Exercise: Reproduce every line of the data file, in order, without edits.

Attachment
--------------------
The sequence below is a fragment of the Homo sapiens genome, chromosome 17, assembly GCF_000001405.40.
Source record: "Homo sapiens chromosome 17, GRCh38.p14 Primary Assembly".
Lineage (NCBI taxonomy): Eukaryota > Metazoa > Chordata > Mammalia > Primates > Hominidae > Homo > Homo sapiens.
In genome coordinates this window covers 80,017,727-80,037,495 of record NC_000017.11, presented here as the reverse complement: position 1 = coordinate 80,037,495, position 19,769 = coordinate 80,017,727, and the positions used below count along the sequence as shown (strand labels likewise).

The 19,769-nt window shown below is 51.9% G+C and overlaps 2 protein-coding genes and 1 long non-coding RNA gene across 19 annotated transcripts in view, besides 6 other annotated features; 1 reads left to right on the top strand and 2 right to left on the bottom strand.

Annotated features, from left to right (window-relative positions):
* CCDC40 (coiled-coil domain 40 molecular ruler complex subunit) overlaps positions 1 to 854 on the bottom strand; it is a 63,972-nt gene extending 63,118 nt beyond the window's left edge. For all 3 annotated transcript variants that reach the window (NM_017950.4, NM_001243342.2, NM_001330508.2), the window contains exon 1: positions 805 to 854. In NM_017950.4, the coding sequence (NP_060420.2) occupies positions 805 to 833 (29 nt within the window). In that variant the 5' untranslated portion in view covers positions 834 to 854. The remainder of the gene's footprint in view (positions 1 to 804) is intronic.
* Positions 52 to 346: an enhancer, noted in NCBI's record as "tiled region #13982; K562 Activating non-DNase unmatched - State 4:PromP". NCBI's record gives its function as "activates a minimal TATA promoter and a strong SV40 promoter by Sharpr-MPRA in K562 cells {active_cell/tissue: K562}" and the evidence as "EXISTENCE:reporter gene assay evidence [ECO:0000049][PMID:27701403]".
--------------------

The sequence below is a fragment of the Homo sapiens genome, chromosome 17, assembly GCF_000001405.40.
Source record: "Homo sapiens chromosome 17, GRCh38.p14 Primary Assembly".
Lineage (NCBI taxonomy): Eukaryota > Metazoa > Chordata > Mammalia > Primates > Hominidae > Homo > Homo sapiens.
In genome coordinates this window covers 80,017,727-80,037,495 of record NC_000017.11, presented here as the reverse complement: position 1 = coordinate 80,037,495, position 19,769 = coordinate 80,017,727, and the positions used below count along the sequence as shown (strand labels likewise).

The 19,769-nt window shown below is 51.9% G+C and overlaps 2 protein-coding genes and 1 long non-coding RNA gene across 19 annotated transcripts in view, besides 6 other annotated features; 1 reads left to right on the top strand and 2 right to left on the bottom strand.

Annotated features, from left to right (window-relative positions):
* CCDC40 (coiled-coil domain 40 molecular ruler complex subunit) overlaps positions 1 to 854 on the bottom strand; it is a 63,972-nt gene extending 63,118 nt beyond the window's left edge. For all 3 annotated transcript variants that reach the window (NM_017950.4, NM_001243342.2, NM_001330508.2), the window contains exon 1: positions 805 to 854. In NM_017950.4, the coding sequence (NP_060420.2) occupies positions 805 to 833 (29 nt within the window). In that variant the 5' untranslated portion in view covers positions 834 to 854. The remainder of the gene's footprint in view (positions 1 to 804) is intronic.
* Positions 52 to 346: an enhancer, noted in NCBI's record as "tiled region #13982; K562 Activating non-DNase unmatched - State 4:PromP". NCBI's record gives its function as "activates a minimal TATA promoter and a strong SV40 promoter by Sharpr-MPRA in K562 cells {active_cell/tissue: K562}" and the evidence as "EXISTENCE:reporter gene assay evidence [ECO:0000049][PMID:27701403]".